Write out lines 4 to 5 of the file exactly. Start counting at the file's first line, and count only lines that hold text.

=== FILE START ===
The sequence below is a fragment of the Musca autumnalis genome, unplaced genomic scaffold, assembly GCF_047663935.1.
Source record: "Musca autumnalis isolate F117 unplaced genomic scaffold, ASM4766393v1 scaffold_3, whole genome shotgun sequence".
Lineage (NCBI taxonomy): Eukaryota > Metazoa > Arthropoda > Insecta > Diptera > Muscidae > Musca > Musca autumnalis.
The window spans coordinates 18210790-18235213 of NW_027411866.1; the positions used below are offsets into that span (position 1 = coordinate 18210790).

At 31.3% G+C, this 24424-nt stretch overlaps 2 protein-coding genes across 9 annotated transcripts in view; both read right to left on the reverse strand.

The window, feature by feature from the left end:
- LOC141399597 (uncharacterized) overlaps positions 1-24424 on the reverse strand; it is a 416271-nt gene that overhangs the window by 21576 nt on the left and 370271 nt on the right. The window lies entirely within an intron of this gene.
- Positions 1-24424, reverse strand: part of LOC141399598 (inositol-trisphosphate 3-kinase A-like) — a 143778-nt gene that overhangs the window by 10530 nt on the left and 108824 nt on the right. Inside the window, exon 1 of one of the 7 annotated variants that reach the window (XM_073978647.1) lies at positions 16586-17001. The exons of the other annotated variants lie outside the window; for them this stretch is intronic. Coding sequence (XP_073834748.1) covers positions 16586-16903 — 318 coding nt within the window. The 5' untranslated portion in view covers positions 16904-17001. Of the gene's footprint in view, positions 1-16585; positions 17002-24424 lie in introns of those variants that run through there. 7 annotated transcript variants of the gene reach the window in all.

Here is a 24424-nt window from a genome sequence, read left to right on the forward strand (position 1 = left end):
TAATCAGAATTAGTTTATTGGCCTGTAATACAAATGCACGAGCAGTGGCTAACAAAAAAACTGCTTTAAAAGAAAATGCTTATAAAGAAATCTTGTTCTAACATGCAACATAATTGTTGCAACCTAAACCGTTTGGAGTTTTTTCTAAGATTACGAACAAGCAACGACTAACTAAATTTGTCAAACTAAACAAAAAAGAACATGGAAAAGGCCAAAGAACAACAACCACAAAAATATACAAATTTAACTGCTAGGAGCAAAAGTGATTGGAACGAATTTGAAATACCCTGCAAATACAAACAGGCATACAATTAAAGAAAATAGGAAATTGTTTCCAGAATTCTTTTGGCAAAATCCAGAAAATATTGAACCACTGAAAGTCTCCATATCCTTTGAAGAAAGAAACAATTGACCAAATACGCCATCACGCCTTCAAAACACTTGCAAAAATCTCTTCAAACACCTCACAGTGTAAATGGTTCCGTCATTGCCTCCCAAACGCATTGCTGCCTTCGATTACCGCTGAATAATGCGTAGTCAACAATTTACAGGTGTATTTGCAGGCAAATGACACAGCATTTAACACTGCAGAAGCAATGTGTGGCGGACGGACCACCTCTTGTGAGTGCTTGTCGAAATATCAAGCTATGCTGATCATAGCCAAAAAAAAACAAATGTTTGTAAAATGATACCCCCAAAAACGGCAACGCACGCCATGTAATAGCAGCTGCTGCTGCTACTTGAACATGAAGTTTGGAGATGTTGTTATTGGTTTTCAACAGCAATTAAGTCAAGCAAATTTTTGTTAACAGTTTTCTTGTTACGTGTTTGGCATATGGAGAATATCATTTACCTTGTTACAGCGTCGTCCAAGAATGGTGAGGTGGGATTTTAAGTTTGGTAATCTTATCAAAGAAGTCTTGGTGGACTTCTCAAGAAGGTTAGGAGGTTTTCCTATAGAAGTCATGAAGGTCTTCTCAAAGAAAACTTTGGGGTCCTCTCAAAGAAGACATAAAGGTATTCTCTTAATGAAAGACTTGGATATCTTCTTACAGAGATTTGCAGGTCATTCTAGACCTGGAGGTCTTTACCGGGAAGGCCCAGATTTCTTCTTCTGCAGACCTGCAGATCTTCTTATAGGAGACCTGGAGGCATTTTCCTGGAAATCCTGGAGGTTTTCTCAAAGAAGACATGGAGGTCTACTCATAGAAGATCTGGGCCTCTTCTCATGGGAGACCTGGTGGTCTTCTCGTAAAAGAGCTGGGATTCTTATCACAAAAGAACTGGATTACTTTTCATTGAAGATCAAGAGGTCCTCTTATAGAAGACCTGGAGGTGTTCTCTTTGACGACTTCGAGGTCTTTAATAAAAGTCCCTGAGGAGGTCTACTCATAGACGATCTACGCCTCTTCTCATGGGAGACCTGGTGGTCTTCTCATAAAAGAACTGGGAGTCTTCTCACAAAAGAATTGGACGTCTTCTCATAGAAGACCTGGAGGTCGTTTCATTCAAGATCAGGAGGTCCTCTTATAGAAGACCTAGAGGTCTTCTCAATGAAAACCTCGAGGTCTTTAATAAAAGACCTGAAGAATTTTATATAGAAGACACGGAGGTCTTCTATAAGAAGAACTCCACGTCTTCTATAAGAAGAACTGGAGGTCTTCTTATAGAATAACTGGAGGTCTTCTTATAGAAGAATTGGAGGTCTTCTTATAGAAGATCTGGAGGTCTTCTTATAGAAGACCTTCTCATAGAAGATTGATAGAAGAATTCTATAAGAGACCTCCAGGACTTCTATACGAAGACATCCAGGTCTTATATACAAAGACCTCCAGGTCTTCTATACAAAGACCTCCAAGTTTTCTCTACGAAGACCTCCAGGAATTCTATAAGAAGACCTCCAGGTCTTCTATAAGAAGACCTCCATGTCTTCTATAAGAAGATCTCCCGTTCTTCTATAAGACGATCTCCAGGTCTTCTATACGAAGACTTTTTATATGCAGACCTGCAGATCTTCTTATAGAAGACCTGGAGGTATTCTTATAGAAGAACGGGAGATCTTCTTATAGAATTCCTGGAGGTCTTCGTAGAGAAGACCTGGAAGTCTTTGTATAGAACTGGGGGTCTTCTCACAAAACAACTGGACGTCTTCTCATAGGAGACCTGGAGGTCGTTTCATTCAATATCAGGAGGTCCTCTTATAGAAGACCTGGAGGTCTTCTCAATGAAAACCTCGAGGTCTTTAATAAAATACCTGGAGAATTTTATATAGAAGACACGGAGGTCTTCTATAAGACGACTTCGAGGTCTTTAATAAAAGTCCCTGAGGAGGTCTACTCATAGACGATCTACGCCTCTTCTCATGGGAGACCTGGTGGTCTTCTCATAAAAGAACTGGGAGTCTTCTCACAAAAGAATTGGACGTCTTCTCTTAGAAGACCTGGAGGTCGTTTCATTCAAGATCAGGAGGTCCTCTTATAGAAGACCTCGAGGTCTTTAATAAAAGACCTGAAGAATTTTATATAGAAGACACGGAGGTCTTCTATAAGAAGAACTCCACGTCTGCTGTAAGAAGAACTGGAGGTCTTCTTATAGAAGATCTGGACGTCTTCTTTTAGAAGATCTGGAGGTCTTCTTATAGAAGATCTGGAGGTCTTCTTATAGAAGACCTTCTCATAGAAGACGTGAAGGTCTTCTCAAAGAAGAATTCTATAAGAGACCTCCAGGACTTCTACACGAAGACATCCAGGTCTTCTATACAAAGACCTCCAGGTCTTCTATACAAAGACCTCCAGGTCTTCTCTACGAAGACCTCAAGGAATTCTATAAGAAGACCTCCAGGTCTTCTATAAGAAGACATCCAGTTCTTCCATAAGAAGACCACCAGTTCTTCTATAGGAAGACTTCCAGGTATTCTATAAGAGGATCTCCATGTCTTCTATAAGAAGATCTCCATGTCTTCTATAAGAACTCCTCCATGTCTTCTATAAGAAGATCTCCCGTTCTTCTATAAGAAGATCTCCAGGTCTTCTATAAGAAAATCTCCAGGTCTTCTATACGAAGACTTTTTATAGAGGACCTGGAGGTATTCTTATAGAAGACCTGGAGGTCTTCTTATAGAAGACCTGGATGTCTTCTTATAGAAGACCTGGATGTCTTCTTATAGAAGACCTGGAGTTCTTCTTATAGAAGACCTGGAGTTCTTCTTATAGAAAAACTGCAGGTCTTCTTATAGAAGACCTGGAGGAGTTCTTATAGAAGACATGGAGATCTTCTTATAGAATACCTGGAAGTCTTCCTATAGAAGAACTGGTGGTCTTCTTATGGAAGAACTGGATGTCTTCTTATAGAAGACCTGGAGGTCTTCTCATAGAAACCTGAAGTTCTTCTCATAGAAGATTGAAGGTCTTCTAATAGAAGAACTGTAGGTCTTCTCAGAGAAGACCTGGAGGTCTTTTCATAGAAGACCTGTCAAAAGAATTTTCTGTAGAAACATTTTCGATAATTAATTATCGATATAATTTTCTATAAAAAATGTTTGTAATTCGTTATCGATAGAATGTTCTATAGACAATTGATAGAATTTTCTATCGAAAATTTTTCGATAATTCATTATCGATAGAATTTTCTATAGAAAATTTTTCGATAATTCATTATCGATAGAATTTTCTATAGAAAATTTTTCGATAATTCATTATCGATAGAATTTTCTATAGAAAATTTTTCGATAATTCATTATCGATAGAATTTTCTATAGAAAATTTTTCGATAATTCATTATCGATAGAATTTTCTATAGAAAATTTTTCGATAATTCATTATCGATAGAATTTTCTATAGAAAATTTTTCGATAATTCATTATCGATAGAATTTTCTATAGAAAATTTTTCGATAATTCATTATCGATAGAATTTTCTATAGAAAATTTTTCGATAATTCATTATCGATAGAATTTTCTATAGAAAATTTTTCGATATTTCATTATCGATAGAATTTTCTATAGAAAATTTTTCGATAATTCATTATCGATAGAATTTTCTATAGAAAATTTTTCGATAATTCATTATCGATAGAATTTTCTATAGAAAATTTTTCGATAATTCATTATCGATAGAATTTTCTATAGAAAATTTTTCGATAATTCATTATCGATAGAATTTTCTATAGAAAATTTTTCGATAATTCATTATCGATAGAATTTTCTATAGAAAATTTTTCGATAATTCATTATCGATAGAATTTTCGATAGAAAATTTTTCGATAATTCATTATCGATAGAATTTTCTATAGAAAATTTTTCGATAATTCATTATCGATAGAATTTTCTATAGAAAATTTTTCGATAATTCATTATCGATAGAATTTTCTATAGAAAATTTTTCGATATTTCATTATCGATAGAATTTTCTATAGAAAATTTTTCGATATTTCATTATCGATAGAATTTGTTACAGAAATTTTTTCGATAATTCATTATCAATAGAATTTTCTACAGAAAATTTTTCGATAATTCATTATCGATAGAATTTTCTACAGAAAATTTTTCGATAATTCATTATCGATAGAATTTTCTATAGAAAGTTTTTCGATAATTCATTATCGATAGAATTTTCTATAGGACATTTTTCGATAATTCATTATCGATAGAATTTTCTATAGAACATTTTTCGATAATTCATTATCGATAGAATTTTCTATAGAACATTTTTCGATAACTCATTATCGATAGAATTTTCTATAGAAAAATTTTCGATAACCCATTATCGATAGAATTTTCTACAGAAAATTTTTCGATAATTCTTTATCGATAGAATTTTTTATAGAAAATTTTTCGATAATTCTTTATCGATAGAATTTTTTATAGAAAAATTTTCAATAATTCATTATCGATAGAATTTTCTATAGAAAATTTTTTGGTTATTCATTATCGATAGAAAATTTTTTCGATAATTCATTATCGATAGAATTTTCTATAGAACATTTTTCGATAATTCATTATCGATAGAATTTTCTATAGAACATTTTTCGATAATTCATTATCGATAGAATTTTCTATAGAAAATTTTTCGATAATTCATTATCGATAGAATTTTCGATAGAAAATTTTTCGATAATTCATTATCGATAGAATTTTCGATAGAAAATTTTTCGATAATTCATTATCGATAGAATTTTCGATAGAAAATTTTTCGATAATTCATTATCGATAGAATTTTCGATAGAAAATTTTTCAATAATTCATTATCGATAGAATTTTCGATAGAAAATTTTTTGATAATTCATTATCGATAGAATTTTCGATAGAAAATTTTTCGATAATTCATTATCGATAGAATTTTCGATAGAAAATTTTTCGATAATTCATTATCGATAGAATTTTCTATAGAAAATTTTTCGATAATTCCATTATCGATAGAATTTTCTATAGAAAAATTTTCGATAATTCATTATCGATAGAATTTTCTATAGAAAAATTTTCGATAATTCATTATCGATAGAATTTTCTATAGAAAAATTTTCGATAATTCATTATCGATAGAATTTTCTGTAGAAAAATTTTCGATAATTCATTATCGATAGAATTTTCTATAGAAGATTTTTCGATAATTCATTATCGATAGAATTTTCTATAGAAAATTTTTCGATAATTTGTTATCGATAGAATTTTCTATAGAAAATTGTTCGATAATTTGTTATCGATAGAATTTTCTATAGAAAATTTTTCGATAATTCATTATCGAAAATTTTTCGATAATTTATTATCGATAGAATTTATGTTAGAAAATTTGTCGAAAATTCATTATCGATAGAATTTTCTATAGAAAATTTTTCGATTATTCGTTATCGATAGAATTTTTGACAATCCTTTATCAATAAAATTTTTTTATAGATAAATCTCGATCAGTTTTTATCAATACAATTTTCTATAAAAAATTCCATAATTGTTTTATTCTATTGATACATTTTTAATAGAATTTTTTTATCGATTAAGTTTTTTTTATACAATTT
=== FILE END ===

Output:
The window spans coordinates 18210790-18235213 of NW_027411866.1; the positions used below are offsets into that span (position 1 = coordinate 18210790).

At 31.3% G+C, this 24424-nt stretch overlaps 2 protein-coding genes across 9 annotated transcripts in view; both read right to left on the reverse strand.